We sat down with Kerry from Booker to get some insightful tips and advice about Menu Planning and Gross Profit (GP) ahead of the busy summer season.
I’m Kerry and I’ve worked for the Booker group for the past 15 years as a Catering Development Manager and for the past 4 years in the National Account team where I have had the privilege of working with NCASS and supporting their customers. I have also worked extensively as a Head Chef in Hotels and Restaurants as well as being a Catering College Lecturer.
Below, you will find some helpful tips on Menu Planning and improving your GP to ensure that you are being cost effective, practical, and taking the best steps to grow your business.
This year will continue to be very challenging regarding food chain supply and inflation. When menu planning, look at possibly reducing the number of dishes you are thinking of putting on the menu. Make sure you have worked out the GP for all your dishes and don’t forget to factor in all those hidden extra costs: gas, electricity, disposables.
Some very simple questions to ask yourself are:
- Am I confident in the supply of my key ingredients?
- If supply is interrupted, what alternatives can I use?
- Are my ingredients going to increase in cost (are they affected by global markets e.g., cooking oil)?
- Do I need to talk to my supplier regarding weekly volumes to ensure I have a consistent supply of stock?
- How can I reduce my wastage?
- Have I got the right portion controls vs price?
Practical Steps to Help you Improve your GP
It’s a team game so get the whole team to buy into the sales performance. Be aware of the impact of expenditure in your business. As a very quick guide, whatever your monthly revenue is, divide that by 100 and you will know the effect in £s and %s on your GP.
- If your monthly revenue is £30,000 then every £300 you spend or save, is worth 1% on the GP. This kind of information can be broken down into chunks which are easier for the team to understand
- So, if you wanted to target a 2% increase on the GP across the month, you could target your team with a £600 saving. Break this down into £20 a day and then even further into £7 per service
- When you see two loaves of bread, a kg of sausages and a tin of beans left over from breakfast, it can quickly add up to that day’s £7 breakfast cost reduction. There is always some wastage, but it’s a useful focus tool.
There are three main influences on GP – price, quantity, and revenue. If you can change any of them, you’ll change the GP of a dish.
- Price – The cost of the ingredients
- Quantity – The amount of ingredients produced and consumed
- Revenue – The money received (nett of VAT) to produce the menu
Five Areas to Take Action
Here are five areas to consider taking practical action in order to work through any potential issues:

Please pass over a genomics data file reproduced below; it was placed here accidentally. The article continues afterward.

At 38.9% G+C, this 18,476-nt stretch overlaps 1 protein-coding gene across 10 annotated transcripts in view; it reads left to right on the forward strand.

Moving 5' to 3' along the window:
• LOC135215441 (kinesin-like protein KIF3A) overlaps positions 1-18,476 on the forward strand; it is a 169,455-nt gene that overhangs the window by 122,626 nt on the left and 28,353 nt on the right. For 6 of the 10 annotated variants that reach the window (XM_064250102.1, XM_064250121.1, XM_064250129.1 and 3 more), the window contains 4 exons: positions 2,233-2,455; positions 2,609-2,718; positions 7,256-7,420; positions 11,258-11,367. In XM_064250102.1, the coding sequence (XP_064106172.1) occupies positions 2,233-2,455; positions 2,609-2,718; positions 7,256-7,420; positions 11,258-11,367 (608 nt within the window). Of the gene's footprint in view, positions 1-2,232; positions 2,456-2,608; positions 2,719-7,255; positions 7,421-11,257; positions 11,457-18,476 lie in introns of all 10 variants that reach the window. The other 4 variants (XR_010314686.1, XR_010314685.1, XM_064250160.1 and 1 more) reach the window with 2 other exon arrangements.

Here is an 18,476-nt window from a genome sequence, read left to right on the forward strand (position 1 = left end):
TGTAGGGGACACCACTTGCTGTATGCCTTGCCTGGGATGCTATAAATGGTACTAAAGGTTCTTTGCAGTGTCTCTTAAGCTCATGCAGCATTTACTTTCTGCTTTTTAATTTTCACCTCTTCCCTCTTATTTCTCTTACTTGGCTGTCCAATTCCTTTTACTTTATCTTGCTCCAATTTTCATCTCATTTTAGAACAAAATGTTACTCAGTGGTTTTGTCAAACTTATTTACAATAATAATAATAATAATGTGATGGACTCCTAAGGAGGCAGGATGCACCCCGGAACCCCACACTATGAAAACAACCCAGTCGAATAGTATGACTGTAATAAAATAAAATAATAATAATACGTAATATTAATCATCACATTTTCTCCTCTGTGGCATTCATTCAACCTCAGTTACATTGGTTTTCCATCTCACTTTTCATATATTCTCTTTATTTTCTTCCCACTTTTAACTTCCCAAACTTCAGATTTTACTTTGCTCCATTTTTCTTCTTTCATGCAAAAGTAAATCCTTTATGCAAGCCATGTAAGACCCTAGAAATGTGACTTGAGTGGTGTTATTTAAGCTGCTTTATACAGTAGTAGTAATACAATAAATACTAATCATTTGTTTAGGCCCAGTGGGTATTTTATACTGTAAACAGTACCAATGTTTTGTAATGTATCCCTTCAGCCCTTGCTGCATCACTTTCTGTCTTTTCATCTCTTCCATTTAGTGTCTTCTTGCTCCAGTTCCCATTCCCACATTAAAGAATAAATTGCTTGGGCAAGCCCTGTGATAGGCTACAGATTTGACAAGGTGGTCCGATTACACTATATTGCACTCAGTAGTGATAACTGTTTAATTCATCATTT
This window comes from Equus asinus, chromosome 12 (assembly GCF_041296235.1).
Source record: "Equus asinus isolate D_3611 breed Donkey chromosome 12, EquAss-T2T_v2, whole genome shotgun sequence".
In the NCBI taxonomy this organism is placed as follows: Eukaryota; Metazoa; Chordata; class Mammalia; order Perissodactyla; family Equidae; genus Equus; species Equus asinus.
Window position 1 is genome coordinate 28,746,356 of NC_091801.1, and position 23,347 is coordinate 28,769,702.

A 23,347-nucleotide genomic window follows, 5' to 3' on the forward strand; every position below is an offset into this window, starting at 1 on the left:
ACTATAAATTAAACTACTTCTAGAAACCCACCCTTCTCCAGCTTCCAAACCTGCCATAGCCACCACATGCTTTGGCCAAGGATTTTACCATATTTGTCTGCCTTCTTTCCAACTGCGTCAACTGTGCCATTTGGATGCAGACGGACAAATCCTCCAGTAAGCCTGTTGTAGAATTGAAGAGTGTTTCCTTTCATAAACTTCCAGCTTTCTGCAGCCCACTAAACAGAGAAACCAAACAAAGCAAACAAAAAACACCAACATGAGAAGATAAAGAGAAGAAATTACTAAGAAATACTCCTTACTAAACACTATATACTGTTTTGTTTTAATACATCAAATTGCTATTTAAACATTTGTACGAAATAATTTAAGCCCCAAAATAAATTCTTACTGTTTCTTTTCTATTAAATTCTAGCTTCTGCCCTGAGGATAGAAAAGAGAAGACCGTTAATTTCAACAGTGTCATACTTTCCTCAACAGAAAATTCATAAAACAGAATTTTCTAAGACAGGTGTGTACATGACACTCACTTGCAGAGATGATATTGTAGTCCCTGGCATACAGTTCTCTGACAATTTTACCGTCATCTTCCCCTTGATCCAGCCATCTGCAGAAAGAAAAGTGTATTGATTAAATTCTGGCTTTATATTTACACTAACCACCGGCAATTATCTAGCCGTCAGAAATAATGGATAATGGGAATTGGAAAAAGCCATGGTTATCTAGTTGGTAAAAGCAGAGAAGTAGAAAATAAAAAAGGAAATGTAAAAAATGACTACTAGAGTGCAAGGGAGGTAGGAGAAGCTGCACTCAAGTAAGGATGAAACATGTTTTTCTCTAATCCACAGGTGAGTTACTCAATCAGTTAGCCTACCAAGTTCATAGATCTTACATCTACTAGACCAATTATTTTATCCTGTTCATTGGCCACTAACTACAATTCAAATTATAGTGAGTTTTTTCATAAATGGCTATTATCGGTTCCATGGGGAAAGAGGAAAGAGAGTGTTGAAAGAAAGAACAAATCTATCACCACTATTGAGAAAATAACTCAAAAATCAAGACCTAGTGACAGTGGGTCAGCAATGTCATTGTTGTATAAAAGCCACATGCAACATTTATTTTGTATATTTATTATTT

Deliveries and Invoices
- Picking and packing errors can happen, so you need to have a system in place for checking and signing
- Check your invoice/deliveries to make sure you receive what is on the invoice.
- Check the prices – have they moved?
- Check that the quantities match what you ordered to avoid ‘over-deliveries’ e.g., specified 2 x 4kg striploins and received 2 x 5kg.
- Dish costings serve multiple needs apart from the obvious cost per dish
- As well as to calculate margin, use costings to engineer recipes and achieve greater profitability
- Ensure that recorded costings match what is actually going onto the plate
- Portion control – keep the portions consistent and ensure the whole team is doing the same
- Review your ingredients and work out if using a less expensive alternative is appropriate
- Log wastage to identify trends, not to apportion blame
- Wastage includes cooking mistakes, produce going bad, over-ordering, over-delivery, and over-production.
- If the costings are correct, have been plate checked and you are in control of wastage, then what margin should you be achieving?
- Create a simple spreadsheet to extend dish sales per period and calculate total costs against total nett revenue both per dish and overall
- Introduce alternative products and costs to see the overall effect on costings and margin
- Tinker with your selling prices – what effect on margin is obtained by adding 25p or 50p to a side-dish, hot beverage, or a dessert?
- Be in control of stock-counting. A stock variance at the end of the period can create a swing in the margin based on either consumption or forward ordering
- Have a basic stock sheet on a clipboard to track top-selling proteins and valuable goods
- Track sales vs purchases. For example, with Sirloin Steaks: I bought 100 this week, sold 70, we ‘wasted’ 5 which were sent back cooked wrongly, and I have 10 in stock. So where are the remaining 15?
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